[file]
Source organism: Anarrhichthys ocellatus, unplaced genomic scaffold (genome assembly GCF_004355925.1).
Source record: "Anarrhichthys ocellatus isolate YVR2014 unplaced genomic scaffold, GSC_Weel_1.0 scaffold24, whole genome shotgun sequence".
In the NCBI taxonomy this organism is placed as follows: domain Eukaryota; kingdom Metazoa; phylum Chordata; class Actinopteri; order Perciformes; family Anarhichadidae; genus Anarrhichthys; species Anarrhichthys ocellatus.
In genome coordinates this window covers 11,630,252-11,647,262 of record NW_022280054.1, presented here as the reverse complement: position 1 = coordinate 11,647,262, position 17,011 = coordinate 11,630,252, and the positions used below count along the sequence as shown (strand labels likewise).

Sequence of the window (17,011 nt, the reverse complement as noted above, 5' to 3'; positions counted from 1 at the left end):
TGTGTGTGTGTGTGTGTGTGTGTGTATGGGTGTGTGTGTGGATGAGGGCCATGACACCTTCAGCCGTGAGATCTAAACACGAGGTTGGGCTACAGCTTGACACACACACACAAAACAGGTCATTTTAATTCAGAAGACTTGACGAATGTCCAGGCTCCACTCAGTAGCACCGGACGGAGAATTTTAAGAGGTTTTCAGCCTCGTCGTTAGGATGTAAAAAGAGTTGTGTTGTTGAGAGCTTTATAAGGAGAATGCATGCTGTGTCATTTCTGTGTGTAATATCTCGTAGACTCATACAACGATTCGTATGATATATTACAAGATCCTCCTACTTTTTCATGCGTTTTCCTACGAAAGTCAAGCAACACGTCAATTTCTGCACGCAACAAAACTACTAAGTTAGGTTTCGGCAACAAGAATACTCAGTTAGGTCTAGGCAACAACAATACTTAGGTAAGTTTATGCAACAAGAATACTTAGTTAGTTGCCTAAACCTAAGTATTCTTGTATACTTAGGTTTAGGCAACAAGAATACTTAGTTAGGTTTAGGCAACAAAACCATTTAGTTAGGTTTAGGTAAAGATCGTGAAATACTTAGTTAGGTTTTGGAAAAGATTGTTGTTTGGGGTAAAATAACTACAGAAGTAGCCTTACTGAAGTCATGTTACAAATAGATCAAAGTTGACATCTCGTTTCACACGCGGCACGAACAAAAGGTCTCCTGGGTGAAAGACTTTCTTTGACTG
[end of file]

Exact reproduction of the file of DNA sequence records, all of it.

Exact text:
Source organism: Anarrhichthys ocellatus, unplaced genomic scaffold (genome assembly GCF_004355925.1).
Source record: "Anarrhichthys ocellatus isolate YVR2014 unplaced genomic scaffold, GSC_Weel_1.0 scaffold24, whole genome shotgun sequence".
In the NCBI taxonomy this organism is placed as follows: domain Eukaryota; kingdom Metazoa; phylum Chordata; class Actinopteri; order Perciformes; family Anarhichadidae; genus Anarrhichthys; species Anarrhichthys ocellatus.
In genome coordinates this window covers 11,630,252-11,647,262 of record NW_022280054.1, presented here as the reverse complement: position 1 = coordinate 11,647,262, position 17,011 = coordinate 11,630,252, and the positions used below count along the sequence as shown (strand labels likewise).

Sequence of the window (17,011 nt, the reverse complement as noted above, 5' to 3'; positions counted from 1 at the left end):
TGTGTGTGTGTGTGTGTGTGTGTGTATGGGTGTGTGTGTGGATGAGGGCCATGACACCTTCAGCCGTGAGATCTAAACACGAGGTTGGGCTACAGCTTGACACACACACACAAAACAGGTCATTTTAATTCAGAAGACTTGACGAATGTCCAGGCTCCACTCAGTAGCACCGGACGGAGAATTTTAAGAGGTTTTCAGCCTCGTCGTTAGGATGTAAAAAGAGTTGTGTTGTTGAGAGCTTTATAAGGAGAATGCATGCTGTGTCATTTCTGTGTGTAATATCTCGTAGACTCATACAACGATTCGTATGATATATTACAAGATCCTCCTACTTTTTCATGCGTTTTCCTACGAAAGTCAAGCAACACGTCAATTTCTGCACGCAACAAAACTACTAAGTTAGGTTTCGGCAACAAGAATACTCAGTTAGGTCTAGGCAACAACAATACTTAGGTAAGTTTATGCAACAAGAATACTTAGTTAGTTGCCTAAACCTAAGTATTCTTGTATACTTAGGTTTAGGCAACAAGAATACTTAGTTAGGTTTAGGCAACAAAACCATTTAGTTAGGTTTAGGTAAAGATCGTGAAATACTTAGTTAGGTTTTGGAAAAGATTGTTGTTTGGGGTAAAATAACTACAGAAGTAGCCTTACTGAAGTCATGTTACAAATAGATCAAAGTTGACATCTCGTTTCACACGCGGCACGAACAAAAGGTCTCCTGGGTGAAAGACTTTCTTTGACTG